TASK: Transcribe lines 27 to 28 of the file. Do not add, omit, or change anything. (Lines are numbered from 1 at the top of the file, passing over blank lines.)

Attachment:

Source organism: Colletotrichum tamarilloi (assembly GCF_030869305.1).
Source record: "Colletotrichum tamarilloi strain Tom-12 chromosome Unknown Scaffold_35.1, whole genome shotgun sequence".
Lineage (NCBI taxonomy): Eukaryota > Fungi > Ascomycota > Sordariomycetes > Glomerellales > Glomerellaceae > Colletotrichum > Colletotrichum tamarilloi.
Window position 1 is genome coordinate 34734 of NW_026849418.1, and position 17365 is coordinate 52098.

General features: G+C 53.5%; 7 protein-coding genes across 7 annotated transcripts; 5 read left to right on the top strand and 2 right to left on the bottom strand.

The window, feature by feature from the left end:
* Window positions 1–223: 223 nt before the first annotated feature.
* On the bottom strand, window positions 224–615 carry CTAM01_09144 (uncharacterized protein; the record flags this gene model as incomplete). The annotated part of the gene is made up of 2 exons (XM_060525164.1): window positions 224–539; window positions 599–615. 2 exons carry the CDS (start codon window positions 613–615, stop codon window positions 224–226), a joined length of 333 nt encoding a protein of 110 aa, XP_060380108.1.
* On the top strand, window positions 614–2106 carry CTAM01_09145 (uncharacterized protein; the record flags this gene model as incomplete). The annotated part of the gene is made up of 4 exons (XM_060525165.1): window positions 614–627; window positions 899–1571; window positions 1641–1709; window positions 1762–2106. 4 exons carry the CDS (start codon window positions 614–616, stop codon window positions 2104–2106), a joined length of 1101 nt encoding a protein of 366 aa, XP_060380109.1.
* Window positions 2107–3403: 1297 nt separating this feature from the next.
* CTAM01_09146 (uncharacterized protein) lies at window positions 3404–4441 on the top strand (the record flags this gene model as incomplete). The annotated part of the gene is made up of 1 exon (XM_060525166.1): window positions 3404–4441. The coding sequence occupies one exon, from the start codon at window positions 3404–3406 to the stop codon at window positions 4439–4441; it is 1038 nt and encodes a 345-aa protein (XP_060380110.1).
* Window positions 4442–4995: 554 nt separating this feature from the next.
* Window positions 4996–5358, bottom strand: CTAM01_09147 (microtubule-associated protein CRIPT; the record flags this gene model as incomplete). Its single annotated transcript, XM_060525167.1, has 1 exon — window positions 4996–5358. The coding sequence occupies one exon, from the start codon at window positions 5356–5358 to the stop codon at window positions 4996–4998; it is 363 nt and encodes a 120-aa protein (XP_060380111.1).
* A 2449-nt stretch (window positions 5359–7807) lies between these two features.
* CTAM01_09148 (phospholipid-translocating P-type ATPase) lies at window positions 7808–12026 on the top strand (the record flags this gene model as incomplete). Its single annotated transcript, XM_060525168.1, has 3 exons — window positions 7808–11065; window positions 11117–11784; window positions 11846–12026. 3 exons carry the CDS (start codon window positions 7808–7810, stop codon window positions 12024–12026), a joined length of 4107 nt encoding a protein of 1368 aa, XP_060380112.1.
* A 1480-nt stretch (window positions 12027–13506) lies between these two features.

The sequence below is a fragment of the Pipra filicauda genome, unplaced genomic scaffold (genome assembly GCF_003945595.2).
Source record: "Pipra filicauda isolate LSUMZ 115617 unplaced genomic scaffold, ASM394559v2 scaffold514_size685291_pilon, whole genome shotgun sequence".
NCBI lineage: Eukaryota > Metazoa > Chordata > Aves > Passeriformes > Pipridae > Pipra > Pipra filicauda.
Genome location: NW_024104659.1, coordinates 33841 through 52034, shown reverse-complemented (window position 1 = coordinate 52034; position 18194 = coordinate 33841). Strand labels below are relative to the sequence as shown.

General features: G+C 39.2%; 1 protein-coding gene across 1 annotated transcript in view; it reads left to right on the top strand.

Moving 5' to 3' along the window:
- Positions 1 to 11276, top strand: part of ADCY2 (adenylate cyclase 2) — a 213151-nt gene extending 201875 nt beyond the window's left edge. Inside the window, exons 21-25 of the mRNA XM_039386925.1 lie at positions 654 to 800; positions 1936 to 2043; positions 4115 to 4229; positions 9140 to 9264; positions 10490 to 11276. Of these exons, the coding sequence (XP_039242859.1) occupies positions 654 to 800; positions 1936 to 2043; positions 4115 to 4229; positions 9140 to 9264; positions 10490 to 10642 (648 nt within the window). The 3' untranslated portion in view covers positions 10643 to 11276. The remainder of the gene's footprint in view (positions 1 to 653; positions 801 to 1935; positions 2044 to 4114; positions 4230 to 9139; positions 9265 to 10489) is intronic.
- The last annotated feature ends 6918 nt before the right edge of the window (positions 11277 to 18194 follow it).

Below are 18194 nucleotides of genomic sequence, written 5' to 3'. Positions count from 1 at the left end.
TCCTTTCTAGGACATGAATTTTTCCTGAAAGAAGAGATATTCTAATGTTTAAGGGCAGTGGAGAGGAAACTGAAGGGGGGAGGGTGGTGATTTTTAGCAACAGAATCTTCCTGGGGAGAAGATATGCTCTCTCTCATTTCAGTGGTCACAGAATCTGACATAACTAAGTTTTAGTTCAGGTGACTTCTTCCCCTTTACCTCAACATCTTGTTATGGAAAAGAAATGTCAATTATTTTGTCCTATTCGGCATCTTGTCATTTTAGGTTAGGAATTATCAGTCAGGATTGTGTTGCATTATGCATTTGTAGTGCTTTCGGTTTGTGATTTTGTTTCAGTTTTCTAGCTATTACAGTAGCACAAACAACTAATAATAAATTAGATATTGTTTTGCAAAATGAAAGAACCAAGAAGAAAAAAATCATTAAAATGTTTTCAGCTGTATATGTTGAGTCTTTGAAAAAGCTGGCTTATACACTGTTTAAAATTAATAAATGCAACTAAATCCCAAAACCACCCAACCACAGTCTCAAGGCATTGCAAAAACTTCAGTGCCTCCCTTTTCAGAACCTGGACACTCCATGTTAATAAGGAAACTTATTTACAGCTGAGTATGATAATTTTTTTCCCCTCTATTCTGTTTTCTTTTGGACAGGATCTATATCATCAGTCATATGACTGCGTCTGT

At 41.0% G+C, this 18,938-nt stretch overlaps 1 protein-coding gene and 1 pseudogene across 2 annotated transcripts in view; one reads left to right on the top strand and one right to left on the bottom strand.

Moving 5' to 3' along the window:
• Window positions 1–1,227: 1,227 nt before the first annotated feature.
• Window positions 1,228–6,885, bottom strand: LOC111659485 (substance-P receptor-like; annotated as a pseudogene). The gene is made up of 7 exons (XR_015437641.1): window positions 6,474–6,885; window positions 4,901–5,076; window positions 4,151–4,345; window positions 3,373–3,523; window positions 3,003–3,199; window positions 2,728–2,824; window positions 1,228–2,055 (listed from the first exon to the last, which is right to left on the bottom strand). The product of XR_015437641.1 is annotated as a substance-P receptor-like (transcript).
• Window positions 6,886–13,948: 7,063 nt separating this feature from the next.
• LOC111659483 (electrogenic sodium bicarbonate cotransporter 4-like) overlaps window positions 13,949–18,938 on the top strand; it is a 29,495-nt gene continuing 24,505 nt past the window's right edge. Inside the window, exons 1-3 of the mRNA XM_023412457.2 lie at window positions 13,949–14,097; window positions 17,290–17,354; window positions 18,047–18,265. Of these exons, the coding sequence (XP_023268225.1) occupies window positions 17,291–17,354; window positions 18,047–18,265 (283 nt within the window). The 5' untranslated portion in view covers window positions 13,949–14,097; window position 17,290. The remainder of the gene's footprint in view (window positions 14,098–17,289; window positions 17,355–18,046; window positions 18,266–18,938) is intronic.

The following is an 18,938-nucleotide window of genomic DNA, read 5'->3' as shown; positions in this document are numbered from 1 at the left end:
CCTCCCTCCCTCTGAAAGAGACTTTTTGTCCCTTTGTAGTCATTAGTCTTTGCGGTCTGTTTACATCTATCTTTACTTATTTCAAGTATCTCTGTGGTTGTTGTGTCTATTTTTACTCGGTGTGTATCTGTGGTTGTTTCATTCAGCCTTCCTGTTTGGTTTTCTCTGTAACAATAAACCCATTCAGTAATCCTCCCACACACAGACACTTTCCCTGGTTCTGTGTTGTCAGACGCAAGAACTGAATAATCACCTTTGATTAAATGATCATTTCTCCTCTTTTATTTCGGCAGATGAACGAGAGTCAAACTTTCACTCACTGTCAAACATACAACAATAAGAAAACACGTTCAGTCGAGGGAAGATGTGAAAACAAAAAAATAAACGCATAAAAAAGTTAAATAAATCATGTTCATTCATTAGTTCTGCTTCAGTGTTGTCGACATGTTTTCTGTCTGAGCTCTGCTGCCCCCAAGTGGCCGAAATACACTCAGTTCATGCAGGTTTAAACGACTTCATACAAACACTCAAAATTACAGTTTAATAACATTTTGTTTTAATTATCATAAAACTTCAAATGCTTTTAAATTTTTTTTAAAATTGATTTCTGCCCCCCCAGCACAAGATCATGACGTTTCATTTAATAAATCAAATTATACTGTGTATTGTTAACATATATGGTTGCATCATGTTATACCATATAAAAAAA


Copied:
At 41.0% G+C, this 18,938-nt stretch overlaps 1 protein-coding gene and 1 pseudogene across 2 annotated transcripts in view; one reads left to right on the top strand and one right to left on the bottom strand.

Moving 5' to 3' along the window: